Maren Morris Goes Pop at The Anthem

marenMaren Morris paused a couple times in her splashy headlining show at The Anthem in D.C. to take it all in.

It was her largest sellout to date, with 6,000 people, and just about everybody in the young, largely female crowd knew every lyric of her new album, which she only released a couple months ago.

Its messages of empowerment, love and occasional loss strikes a chord, even if its genre transcends its Nashville roots. There was nary a note in the 100 minute show you’d identify with country music. Even when she picked up an acoustic guitar to sing “A Song to Everything” solo, its references were to Springsteen, Katy Perry and Coldplay.

Maren may have come up writing songs recorded by Tim McGraw, but she’s no more country than Taylor Swift these days. In fact, it’s her voice on last year’s ubiquitous dance record, “The Middle,’ with which she closed her big show, setting off that big earworm again.

Her main pop influence, though, judging from how often it surfaced in the show, though, is Beyonce, particularly her uplifting “Halo,” which was not only covered at the tail end of “Second Wind,” but seemed to have incorporated into the title song to her new album, “Girl,” which kicked off the show.

From atop a staircase lined with lights, Morris arose from a hydraulic lift in a glittery cape, boots and hotpants. With a five man band seeming to augment unseen tapes, her voice is precise and soaring, so much so that it’s surprising that she was set on becoming only a songwriter before someone talked her into doing her own songs.

The one that was so much her own that she did sing it, also became her first big Grammy-winning hit, “My Church,” in which she finds her redemption speeding in her car with the windows rolled down and the radio on. Kind of like “Roadrunner,” but this time her references were classic country: “Hank brings the sermon, and Cash leads the choir.”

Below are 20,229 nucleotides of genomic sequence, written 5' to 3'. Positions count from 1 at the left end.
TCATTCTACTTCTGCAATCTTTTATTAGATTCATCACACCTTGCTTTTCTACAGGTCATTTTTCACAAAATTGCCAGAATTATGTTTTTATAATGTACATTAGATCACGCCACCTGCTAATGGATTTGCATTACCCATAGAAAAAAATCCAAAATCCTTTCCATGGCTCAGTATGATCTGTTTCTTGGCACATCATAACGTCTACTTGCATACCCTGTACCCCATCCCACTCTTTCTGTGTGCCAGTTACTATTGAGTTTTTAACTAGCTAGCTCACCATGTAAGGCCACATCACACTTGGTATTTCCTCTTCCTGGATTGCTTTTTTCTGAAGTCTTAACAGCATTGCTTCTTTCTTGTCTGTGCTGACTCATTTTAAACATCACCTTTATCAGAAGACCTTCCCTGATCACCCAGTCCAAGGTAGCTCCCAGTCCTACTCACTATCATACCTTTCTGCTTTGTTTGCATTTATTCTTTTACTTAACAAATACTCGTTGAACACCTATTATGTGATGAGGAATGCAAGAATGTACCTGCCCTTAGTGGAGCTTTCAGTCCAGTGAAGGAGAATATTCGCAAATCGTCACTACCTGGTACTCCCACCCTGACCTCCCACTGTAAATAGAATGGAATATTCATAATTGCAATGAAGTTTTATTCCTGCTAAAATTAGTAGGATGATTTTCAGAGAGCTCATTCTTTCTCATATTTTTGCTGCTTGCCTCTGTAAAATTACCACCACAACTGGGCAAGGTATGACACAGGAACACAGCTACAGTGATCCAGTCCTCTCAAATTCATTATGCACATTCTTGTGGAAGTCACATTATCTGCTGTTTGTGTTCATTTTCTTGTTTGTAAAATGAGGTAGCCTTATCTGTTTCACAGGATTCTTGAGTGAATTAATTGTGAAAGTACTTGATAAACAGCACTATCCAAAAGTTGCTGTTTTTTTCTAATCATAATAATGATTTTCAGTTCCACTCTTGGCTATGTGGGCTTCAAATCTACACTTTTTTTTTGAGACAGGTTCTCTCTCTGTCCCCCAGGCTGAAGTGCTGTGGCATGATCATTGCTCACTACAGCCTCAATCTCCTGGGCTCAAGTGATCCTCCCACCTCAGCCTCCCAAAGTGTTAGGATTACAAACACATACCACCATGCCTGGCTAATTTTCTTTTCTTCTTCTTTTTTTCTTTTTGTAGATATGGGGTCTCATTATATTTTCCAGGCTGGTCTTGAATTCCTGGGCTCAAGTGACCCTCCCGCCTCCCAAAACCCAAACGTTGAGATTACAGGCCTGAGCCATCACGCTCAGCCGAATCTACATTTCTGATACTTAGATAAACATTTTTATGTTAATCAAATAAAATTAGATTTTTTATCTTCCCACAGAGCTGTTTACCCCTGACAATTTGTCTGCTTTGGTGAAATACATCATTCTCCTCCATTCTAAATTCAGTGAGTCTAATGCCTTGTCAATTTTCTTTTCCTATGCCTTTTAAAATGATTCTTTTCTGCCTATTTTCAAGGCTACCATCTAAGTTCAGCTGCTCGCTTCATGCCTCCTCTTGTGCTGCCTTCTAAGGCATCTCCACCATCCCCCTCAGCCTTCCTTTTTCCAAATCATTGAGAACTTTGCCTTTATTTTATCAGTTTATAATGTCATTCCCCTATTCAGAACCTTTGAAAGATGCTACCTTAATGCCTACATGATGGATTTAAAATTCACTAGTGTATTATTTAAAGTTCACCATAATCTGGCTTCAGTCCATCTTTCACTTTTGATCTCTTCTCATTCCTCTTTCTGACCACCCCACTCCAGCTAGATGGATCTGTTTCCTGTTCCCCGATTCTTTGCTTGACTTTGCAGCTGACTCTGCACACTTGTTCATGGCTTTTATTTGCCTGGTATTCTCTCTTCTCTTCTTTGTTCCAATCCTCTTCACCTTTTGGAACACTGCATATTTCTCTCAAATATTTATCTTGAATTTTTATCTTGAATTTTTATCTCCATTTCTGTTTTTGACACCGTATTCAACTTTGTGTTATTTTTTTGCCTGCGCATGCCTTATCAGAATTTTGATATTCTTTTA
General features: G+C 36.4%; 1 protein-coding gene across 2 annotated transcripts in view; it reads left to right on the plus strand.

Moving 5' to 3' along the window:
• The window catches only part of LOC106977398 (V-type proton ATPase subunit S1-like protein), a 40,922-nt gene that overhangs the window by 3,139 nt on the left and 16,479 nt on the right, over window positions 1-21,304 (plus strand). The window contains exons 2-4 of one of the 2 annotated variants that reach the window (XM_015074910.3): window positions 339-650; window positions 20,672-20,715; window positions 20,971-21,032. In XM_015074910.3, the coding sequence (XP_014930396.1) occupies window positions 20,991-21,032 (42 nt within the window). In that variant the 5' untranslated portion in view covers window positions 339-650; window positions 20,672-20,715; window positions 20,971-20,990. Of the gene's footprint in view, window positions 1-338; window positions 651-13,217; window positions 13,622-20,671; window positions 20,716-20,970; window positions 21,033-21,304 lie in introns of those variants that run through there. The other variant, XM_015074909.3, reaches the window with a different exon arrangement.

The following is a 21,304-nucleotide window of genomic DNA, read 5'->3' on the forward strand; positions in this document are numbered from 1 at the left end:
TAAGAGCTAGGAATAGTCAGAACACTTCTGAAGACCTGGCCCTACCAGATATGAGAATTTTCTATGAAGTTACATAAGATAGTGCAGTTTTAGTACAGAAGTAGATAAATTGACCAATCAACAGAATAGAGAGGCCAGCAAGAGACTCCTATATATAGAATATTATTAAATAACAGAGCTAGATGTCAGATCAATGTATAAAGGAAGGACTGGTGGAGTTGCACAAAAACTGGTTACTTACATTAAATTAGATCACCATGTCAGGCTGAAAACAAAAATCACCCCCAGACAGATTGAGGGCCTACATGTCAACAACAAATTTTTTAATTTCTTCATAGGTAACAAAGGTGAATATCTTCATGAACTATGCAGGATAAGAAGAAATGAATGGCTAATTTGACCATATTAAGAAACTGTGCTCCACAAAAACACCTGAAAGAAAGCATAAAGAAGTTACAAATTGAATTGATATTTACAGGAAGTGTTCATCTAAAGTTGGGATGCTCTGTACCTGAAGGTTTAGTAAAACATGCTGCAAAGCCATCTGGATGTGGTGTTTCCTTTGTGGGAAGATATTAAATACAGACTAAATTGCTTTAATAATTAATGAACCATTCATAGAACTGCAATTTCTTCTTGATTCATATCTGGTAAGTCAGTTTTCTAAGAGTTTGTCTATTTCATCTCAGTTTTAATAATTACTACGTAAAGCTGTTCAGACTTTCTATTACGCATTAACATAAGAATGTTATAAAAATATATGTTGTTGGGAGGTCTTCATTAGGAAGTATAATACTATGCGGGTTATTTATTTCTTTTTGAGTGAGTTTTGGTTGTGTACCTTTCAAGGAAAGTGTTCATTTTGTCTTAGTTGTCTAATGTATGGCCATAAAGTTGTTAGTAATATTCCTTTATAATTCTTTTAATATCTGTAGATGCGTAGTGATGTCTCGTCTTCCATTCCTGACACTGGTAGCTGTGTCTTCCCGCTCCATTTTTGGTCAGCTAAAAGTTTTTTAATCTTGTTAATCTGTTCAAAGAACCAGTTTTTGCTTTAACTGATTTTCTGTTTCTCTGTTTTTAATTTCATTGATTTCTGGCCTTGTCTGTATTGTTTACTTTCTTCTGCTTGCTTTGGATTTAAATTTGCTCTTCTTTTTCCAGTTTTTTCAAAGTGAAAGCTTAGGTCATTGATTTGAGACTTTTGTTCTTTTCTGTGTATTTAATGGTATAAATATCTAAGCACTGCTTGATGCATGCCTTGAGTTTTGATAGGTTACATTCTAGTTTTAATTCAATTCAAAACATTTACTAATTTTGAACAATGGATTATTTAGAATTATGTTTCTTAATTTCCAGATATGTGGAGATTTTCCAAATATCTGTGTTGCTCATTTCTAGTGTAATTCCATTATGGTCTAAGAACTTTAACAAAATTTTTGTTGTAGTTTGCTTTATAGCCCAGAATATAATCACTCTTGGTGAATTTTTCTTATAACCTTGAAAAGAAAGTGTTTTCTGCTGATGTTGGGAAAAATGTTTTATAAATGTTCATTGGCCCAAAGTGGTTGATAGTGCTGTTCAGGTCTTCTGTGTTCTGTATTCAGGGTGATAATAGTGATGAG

She saved that anthem for the end of the main set, with a hearty singalong from the crowd that surprised her as well. “Y’all are in tune and everything!”

But the bulk of the show was just about everything from “Girl” and only a handful from her pervious album, “Hero.”

The best part of the show were short, punchy pop songs that followed one after another: “Make Out with Me” “Gold Love” and “Flavor” that had all followed an acoustic “I Could Use a Love Song” that was accompanied not by a pedal steel, but a cello. It also came with a story about a radio programmer who told her people don’t like to hear women singing sad songs, and how she soundly disproved him.

It’s fun to see Morris at the top of her game at 29, and also having the time of her life on a big world tour. She’s also stretching her talents to write R&B songs like “RSVP” that would be a hit for, say, Mary J. Blige. But other songs lag on their influences, with a big “9 to 5” stomp on “All My Favorite People,” on which she was joined by Raylene, the former “Voice” competitor who is carving out her own career more based on country bad girl, with glitter spangled camo hot pants and some frank and funny songs (some of which have yet to be recorded).

Morris at this point probably doesn’t need to retell her story in concert as if she’s introducing herself to everyone for the first time. In her soaring pop ascent, she’s just got to get used to headlining audiences that are even bigger than the Anthem.


The setlist for Maren Morris at the Anthem was:

  • “Girl”
  • “The Feels”
  • “80s Mercedes”
  • “A Song for Everything”
  • “Common”
  • “To Hell & Back”
  • “All My Favorite People”
  • “I Could Use a Love Song’
  • “Make Out With Me”
  • “Gold Love”
  • “Flavor”
  • “Great Ones”
  • “Second Wind” / “Halo”
  • “Once”
  • “Rich”
  • “RSVP”
  • “The Bones”
  • “My Church”
  • “Shade”
  • “The Middle”
This entry was posted in Music, Review. Bookmark the permalink. Both comments and trackbacks are currently closed.

  • Recent Posts

  • Categories

  • Archives

  • Google AdSense ads

  • Amazon associates